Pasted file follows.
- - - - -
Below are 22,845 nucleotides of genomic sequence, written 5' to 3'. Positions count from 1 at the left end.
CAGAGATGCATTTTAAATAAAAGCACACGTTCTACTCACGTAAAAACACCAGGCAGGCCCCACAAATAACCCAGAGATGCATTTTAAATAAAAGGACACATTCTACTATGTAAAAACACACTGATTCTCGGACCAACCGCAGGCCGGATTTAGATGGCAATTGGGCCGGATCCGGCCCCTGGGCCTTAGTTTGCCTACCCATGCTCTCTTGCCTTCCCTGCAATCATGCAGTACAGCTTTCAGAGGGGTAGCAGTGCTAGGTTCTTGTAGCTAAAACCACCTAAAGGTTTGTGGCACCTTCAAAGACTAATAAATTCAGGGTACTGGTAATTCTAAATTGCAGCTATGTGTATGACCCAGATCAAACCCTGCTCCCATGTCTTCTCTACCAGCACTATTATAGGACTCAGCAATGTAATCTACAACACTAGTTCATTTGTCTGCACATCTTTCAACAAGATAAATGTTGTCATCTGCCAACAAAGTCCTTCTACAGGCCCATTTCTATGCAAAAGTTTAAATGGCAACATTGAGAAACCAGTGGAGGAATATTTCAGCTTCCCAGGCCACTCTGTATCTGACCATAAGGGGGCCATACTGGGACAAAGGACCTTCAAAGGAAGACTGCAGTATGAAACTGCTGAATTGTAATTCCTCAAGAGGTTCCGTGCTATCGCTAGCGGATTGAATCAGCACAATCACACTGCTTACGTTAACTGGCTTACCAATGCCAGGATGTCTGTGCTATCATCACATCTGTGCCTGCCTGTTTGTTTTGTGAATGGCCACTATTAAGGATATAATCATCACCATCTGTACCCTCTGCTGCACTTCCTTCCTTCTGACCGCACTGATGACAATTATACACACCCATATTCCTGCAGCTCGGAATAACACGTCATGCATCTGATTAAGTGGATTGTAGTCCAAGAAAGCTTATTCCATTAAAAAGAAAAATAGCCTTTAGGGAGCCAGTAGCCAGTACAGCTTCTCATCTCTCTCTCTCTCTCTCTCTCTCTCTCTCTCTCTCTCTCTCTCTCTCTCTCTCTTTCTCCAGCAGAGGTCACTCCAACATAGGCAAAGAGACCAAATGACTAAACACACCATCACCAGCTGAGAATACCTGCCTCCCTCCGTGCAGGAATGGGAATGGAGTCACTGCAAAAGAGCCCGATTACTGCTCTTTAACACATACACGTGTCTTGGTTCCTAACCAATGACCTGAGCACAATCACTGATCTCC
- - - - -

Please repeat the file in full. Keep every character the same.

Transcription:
Below are 22,845 nucleotides of genomic sequence, written 5' to 3'. Positions count from 1 at the left end.
CAGAGATGCATTTTAAATAAAAGCACACGTTCTACTCACGTAAAAACACCAGGCAGGCCCCACAAATAACCCAGAGATGCATTTTAAATAAAAGGACACATTCTACTATGTAAAAACACACTGATTCTCGGACCAACCGCAGGCCGGATTTAGATGGCAATTGGGCCGGATCCGGCCCCTGGGCCTTAGTTTGCCTACCCATGCTCTCTTGCCTTCCCTGCAATCATGCAGTACAGCTTTCAGAGGGGTAGCAGTGCTAGGTTCTTGTAGCTAAAACCACCTAAAGGTTTGTGGCACCTTCAAAGACTAATAAATTCAGGGTACTGGTAATTCTAAATTGCAGCTATGTGTATGACCCAGATCAAACCCTGCTCCCATGTCTTCTCTACCAGCACTATTATAGGACTCAGCAATGTAATCTACAACACTAGTTCATTTGTCTGCACATCTTTCAACAAGATAAATGTTGTCATCTGCCAACAAAGTCCTTCTACAGGCCCATTTCTATGCAAAAGTTTAAATGGCAACATTGAGAAACCAGTGGAGGAATATTTCAGCTTCCCAGGCCACTCTGTATCTGACCATAAGGGGGCCATACTGGGACAAAGGACCTTCAAAGGAAGACTGCAGTATGAAACTGCTGAATTGTAATTCCTCAAGAGGTTCCGTGCTATCGCTAGCGGATTGAATCAGCACAATCACACTGCTTACGTTAACTGGCTTACCAATGCCAGGATGTCTGTGCTATCATCACATCTGTGCCTGCCTGTTTGTTTTGTGAATGGCCACTATTAAGGATATAATCATCACCATCTGTACCCTCTGCTGCACTTCCTTCCTTCTGACCGCACTGATGACAATTATACACACCCATATTCCTGCAGCTCGGAATAACACGTCATGCATCTGATTAAGTGGATTGTAGTCCAAGAAAGCTTATTCCATTAAAAAGAAAAATAGCCTTTAGGGAGCCAGTAGCCAGTACAGCTTCTCATCTCTCTCTCTCTCTCTCTCTCTCTCTCTCTCTCTCTCTCTCTCTCTCTCTCTCTTTCTCCAGCAGAGGTCACTCCAACATAGGCAAAGAGACCAAATGACTAAACACACCATCACCAGCTGAGAATACCTGCCTCCCTCCGTGCAGGAATGGGAATGGAGTCACTGCAAAAGAGCCCGATTACTGCTCTTTAACACATACACGTGTCTTGGTTCCTAACCAATGACCTGAGCACAATCACTGATCTCC